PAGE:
Androscoggin Home Care and Hospice is a non-profit organization that has been putting on this event for several years, and has been raising funds for over fifty years. The last hospice 5K helped to raise more than $1.3 million dollars in free patient care.
Katie Kassidy, a member of the planning board for the event, is trying to set an even higher mark for this years race. “We need help to make that number even larger this year,” Kassidy said in an email interview, “so that all patients are cared for, including end-of-life care at the Hospice house.” Currently, the event has raised more than thirty-five thousand dollars.
To Kassidy, the 5K is a significant service to the community. “The importance of Hospice Care in our community is huge,” Kassidy said. “Caring for the patient and families during the final months of life can make the experience more pleasant in whatever area you may need support.” For terminally or chronically ill patients, hospice care helps provide pain and symptom management, medical care, counseling for patients and families, and more.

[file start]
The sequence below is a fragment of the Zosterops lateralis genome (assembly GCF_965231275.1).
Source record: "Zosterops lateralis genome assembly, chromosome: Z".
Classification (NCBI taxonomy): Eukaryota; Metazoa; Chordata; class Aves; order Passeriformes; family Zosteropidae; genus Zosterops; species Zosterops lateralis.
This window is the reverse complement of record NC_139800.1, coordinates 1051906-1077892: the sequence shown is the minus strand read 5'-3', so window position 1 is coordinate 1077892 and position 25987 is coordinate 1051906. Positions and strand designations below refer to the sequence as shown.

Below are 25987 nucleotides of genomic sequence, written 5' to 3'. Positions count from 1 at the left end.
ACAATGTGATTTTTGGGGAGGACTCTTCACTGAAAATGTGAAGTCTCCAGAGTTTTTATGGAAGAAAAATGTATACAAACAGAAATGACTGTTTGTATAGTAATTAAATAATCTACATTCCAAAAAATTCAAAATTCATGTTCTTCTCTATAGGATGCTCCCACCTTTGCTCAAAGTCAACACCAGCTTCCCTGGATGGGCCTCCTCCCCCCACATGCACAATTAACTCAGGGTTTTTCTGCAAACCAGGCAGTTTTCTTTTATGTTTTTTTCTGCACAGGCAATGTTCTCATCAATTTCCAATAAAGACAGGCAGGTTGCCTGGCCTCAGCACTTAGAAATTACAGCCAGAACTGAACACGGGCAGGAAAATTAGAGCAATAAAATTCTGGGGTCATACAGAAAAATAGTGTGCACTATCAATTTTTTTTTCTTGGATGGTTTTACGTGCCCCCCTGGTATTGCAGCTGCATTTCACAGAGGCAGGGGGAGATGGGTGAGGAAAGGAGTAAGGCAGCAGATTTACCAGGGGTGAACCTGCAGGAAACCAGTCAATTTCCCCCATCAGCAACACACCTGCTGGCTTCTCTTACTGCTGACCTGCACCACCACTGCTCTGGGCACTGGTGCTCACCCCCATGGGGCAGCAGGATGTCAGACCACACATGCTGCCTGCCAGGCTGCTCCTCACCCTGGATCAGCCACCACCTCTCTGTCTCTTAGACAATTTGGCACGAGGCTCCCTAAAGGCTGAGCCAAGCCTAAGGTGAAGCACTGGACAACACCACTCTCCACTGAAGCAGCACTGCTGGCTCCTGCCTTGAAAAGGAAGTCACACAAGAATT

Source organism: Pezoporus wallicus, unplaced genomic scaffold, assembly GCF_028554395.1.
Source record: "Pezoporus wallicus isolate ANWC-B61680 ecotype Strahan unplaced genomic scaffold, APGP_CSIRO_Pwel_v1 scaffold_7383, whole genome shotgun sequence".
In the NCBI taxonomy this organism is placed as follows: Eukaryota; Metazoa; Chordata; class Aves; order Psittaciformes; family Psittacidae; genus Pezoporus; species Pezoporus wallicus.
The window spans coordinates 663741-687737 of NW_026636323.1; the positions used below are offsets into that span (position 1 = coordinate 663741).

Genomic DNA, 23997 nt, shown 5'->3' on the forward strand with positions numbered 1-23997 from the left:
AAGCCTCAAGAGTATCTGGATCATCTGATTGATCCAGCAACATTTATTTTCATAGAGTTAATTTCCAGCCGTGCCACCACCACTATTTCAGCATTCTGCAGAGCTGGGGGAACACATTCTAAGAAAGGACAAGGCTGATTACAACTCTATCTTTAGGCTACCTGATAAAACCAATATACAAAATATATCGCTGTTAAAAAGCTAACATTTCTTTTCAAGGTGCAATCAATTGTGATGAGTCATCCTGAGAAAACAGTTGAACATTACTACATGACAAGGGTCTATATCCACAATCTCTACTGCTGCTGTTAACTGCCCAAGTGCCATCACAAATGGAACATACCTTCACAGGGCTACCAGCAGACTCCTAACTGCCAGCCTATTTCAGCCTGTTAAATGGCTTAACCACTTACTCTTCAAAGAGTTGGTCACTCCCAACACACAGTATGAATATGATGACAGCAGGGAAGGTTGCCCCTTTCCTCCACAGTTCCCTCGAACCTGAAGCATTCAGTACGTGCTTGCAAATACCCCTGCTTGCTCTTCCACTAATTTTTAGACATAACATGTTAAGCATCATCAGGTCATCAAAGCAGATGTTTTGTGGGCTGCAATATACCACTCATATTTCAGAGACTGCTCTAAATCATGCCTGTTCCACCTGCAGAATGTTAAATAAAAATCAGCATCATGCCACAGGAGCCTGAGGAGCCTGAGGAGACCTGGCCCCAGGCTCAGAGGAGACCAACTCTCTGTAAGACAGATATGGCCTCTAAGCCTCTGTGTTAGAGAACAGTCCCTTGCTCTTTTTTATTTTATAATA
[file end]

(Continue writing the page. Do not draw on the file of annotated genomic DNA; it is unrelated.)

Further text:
While hospice care can be expensive, the event is aimed at helping mitigate those costs for future patients. “The event helps to provide top of the line care at minimal to no costs for families who need it,” Kassidy said.
For teams that register, each fundraising milestone gives an example for the care they are providing. For example, if someone raised $250 dollars, that money will provide supportive patient therapy, and raising $1000 provides a full day of care for an uninsured patient.
Kassidy has experienced hospice care first hand and is devoted to helping the cause. “Personally, the Hospice House provided end of life care for my great-grandfather and most recently, my nana,” Kassidy said. “Not only did she receive the best care my entire family could imagine, they cared for all of us as though we were patients as well, whether we needed an extra blanket to sleep on the couch or warm hugs.”
The event this year will be taking place at the district court parking lot. Registration will open at 7:30 a.m., and the race will begin at 9 a.m.